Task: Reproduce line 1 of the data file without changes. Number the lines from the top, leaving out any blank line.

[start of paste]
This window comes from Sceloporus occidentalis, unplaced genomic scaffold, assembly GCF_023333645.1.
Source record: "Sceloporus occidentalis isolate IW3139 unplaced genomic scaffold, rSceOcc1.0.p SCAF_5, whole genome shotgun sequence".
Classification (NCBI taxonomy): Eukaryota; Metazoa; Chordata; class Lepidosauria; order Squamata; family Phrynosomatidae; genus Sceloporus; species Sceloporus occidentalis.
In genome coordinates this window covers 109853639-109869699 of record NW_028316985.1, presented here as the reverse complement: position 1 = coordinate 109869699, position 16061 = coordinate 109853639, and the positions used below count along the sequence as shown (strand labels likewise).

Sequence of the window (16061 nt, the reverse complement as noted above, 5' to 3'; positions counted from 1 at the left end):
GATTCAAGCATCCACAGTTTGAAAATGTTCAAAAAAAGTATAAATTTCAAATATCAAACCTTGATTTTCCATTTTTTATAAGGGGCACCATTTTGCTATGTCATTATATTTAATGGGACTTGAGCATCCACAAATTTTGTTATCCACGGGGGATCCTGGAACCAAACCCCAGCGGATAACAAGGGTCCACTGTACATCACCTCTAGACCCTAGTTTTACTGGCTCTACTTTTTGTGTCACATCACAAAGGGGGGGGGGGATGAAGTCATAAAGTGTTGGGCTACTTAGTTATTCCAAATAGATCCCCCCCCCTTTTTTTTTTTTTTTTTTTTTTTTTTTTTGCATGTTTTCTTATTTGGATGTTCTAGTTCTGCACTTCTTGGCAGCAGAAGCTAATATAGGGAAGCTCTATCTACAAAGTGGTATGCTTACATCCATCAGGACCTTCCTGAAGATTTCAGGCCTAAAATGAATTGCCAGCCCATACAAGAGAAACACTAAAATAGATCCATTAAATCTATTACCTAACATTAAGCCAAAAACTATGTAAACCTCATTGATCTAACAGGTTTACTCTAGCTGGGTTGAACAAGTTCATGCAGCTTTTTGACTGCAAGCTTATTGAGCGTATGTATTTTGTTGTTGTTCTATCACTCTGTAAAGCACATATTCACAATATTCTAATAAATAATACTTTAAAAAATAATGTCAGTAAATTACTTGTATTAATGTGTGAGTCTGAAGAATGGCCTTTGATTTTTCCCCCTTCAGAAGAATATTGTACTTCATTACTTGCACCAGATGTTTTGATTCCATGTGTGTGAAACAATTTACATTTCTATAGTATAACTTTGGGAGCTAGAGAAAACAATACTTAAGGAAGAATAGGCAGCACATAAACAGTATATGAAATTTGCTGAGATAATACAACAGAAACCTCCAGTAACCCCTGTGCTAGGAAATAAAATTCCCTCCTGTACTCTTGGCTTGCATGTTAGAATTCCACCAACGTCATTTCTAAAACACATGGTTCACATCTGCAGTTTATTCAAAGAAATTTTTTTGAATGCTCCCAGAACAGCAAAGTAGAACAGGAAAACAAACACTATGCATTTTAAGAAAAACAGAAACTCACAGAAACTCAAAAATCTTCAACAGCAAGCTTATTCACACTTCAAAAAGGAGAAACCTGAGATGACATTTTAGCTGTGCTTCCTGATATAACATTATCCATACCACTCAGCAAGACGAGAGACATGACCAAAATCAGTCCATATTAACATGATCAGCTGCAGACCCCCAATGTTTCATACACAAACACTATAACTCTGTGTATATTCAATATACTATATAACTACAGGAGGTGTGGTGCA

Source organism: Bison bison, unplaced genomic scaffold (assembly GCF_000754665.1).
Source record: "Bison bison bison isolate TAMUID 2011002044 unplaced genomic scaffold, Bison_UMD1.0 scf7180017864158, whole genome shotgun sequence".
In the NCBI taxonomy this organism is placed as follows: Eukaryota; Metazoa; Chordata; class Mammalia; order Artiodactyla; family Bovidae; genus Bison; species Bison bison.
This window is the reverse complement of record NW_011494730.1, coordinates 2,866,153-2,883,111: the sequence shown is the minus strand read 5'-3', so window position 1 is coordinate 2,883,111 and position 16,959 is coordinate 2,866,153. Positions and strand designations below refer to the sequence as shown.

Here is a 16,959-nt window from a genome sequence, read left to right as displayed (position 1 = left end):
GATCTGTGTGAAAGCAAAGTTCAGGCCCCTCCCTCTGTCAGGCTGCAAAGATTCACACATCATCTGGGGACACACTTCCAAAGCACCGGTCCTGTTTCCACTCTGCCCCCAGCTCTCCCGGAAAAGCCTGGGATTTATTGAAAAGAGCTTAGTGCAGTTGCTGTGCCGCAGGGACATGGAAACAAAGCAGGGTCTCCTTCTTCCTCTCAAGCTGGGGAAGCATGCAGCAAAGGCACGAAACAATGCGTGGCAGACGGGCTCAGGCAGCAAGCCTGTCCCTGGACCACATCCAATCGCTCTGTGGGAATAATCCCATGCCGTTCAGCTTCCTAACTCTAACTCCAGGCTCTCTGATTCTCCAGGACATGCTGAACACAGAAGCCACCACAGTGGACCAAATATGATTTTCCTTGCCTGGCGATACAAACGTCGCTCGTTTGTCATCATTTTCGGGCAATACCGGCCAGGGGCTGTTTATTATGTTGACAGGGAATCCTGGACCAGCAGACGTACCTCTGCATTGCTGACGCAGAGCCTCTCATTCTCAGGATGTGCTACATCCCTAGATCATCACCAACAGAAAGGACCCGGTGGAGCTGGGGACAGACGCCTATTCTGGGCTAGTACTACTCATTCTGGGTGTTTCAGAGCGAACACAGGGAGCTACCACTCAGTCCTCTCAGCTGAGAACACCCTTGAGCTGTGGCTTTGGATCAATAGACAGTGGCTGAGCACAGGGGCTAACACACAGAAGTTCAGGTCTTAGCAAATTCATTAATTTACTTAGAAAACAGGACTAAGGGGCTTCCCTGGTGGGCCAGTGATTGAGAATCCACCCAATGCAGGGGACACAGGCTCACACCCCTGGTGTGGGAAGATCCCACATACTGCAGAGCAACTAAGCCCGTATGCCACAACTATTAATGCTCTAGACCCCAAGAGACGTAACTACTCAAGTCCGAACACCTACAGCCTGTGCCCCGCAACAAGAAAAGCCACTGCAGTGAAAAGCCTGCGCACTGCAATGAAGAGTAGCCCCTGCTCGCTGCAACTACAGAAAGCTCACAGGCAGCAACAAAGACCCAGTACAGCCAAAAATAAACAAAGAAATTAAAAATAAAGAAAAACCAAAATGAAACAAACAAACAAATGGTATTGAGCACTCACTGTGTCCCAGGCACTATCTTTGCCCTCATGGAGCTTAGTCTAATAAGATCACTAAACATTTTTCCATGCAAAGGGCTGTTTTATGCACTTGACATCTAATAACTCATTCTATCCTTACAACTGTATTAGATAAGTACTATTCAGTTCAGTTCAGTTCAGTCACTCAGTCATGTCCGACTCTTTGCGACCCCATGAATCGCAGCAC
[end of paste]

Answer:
This window comes from Sceloporus occidentalis, unplaced genomic scaffold, assembly GCF_023333645.1.